Defendant is charged with two marijuana offenses. The trial court granted defendant’s motion to suppress the marijuana; the State appealed. The appeal involves the validity of the wife’s consent to the search during which the marijuana was found by police officers.
Defendant suggests we should not consider the consent issue. He points out that the order suppressing the evidence does not set forth a basis for the trial court’s decision. He states that “it can be easily argued that the trial court suppressed the marijuana because the officers exceeded the scope of the search for a gun”. Our answer is that the scope of the search was not litigated in the evidentiary hearing on the motion to suppress; the matter litigated, and the only basis for the suppression order, was the validity of the wife’s consent to search. That issue is before us for review.
Defendant was shot in the stomach while in his car. The car was in the garage of defendant’s residence. Investigating the shooting, officers found a box of .38 bullets on the floorboard of the car, an empty holster and blood on the driver’s seat. They removed what appeared to be a .38 slug from a seat of the car. However they found no weapon in the car or in the garage. “There was another female present, and we understood from her that she had removed some articles from within the vehicle and taken them inside [the house], and we thought possibly the weapon might be in those clothing articles.”
At the hospital, the officers asked defendant’s wife if they could check inside the house for a weapon. She was agreeable. She met the officers at the residence, unlocked the back door with a key and “asked us to come inside, to go ahead and look through there.” The only evidence is that the marijuana was found during the course of the search for the weapon.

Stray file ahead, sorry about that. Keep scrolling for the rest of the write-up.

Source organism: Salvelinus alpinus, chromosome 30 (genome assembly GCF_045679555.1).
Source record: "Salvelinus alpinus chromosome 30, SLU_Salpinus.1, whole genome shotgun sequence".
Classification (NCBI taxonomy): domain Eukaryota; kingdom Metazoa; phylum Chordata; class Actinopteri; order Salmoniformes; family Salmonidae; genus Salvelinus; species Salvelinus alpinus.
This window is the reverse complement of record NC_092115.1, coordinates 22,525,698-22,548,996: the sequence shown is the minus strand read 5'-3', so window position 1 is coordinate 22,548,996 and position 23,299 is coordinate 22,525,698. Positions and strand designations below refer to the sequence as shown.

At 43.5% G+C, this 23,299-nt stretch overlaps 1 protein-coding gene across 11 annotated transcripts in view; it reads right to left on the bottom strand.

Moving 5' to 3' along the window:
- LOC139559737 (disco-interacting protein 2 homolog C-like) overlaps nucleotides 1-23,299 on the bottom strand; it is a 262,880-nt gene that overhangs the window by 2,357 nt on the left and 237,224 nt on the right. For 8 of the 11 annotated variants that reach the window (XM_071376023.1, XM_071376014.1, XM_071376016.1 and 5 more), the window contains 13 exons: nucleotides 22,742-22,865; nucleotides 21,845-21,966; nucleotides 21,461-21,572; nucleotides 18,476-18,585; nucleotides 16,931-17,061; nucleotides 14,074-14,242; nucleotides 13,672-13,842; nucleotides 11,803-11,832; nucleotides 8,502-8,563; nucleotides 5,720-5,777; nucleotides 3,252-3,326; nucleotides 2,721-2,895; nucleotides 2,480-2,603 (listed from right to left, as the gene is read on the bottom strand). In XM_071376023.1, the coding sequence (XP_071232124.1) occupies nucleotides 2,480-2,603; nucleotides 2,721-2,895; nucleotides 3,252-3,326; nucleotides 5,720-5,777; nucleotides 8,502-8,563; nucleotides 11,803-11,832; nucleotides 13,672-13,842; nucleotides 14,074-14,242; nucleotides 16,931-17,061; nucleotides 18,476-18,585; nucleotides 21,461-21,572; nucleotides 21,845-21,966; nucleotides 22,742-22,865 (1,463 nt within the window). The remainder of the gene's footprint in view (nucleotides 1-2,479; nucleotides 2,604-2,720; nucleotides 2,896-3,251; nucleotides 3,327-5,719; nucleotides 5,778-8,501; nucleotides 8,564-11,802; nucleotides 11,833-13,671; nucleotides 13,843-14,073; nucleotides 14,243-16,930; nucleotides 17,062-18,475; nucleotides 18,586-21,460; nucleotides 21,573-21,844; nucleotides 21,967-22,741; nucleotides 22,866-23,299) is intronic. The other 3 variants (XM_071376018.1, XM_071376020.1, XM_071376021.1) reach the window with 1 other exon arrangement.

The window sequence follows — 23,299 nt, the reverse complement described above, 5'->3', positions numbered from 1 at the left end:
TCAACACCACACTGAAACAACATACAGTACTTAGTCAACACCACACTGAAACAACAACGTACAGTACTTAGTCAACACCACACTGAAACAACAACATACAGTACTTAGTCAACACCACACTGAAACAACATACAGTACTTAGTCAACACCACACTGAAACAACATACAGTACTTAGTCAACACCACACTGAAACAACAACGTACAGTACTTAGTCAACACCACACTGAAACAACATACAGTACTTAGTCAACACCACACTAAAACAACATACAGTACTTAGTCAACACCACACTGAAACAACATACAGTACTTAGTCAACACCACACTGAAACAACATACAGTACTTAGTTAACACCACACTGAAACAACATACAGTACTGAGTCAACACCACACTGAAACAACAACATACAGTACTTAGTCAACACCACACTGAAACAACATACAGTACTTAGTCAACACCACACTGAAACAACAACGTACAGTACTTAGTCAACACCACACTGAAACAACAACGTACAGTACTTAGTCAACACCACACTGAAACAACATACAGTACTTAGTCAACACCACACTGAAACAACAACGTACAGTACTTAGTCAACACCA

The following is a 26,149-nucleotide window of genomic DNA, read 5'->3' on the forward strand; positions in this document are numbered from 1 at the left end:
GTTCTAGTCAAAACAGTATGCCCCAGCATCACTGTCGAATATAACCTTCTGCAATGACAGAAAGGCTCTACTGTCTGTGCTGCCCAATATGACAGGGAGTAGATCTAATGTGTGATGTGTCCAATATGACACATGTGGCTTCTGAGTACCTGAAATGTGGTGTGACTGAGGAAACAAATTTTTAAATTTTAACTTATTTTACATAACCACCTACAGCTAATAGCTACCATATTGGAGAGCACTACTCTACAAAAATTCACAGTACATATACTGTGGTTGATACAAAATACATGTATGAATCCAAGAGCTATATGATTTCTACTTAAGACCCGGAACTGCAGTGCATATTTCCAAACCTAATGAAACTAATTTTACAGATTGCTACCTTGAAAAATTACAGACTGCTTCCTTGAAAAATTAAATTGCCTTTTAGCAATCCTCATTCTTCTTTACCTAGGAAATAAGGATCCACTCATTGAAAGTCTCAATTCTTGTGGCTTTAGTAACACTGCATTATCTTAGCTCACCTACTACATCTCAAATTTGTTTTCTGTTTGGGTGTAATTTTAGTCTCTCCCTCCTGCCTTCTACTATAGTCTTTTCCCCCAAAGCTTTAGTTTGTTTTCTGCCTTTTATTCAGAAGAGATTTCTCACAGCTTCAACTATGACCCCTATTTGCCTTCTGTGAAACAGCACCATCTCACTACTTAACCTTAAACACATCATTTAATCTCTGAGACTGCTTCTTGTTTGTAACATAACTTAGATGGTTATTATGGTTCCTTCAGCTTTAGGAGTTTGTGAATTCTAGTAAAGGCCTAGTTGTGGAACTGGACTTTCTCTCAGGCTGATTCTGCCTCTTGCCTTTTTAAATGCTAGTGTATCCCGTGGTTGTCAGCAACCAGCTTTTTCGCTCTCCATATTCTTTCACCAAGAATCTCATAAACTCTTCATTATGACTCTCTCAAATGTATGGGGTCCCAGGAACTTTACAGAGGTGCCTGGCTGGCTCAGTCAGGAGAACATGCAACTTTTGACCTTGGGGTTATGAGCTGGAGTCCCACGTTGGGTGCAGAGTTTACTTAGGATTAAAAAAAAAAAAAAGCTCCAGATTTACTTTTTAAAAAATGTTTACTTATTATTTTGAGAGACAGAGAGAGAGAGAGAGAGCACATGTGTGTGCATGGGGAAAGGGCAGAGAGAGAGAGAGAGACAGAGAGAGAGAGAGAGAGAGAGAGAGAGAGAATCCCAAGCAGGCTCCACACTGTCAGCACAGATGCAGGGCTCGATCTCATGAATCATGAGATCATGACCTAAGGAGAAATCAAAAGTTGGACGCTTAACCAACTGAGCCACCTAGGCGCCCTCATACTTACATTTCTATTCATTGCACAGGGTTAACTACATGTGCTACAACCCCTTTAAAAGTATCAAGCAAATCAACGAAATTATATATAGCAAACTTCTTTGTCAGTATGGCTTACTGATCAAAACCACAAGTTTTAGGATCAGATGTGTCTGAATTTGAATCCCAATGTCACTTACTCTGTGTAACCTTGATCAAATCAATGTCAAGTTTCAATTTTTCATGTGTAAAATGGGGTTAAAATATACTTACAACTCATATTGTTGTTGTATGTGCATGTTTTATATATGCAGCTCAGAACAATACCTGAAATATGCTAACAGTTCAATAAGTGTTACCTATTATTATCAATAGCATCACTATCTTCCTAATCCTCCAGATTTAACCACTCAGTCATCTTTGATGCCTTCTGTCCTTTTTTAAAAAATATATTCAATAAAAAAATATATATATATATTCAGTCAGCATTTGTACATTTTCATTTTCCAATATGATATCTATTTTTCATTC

*377The question of the validity of the wife’s consent arises because the wife was not living at defendant’s residence when the shooting occurred.
Defendant and his wife married in 1972. They moved into the residence on Morgan Street in 1974 and lived together there until November, 1976. There were marital difficulties. Defendant went to California, then returned; the two lived together for four days. “We were still arguing”; the wife then moved in with her mother at a residence on East Mesa Street. The shooting occurred April 30,1977. At the time of the shooting, the wife had not occupied the residence for some five months.
Defendant testified that when his wife moved out she took most of her clothing. A police officer testified there was feminine clothing in the bedroom of the residence which he “believed” was the wife’s. We attribute no significance to the testimony of the officer and assume that the wife had “most” of her clothing at her mother’s house.
There is testimony that defendant paid the rent and “everything”. There is testimony that defendant contributed “maybe twenty, thirty dollars maybe every other week” to the support of his wife and two children. There is testimony that community property consisting of kitchen utensils, a television set, a car and bedroom furniture was at the residence as well as a bedroom set, which from the evidence, seems to be the individual property of the wife. Also at the residence was a box of unidentified “things” belonging to the oldest daughter.
Both defendant and his wile had keys to the residence.
On the basis of the foregoing, we hold that the wife could validly consent to a weapon search of the residence.
Where there is no showing that defendant’s personal effects were taken from an area reserved to defendant’s exclusive use, and the wife, as a joint possessor of the premises consents to the taking of the personal effects, the consent is valid.
See State v. Johnson 85 N.M. 465, 513 P.2d 399 (Ct.App.1973). United States v. Matlock, 415 U.S. 164, 94 S.Ct. 988, 39 L.Ed.2d 242 (1974) took a similar approach in holding valid a consent search where “permission to search was obtained from a third party who possessed common authority over or other sufficient relationship to the premises or effects sought to be inspected.”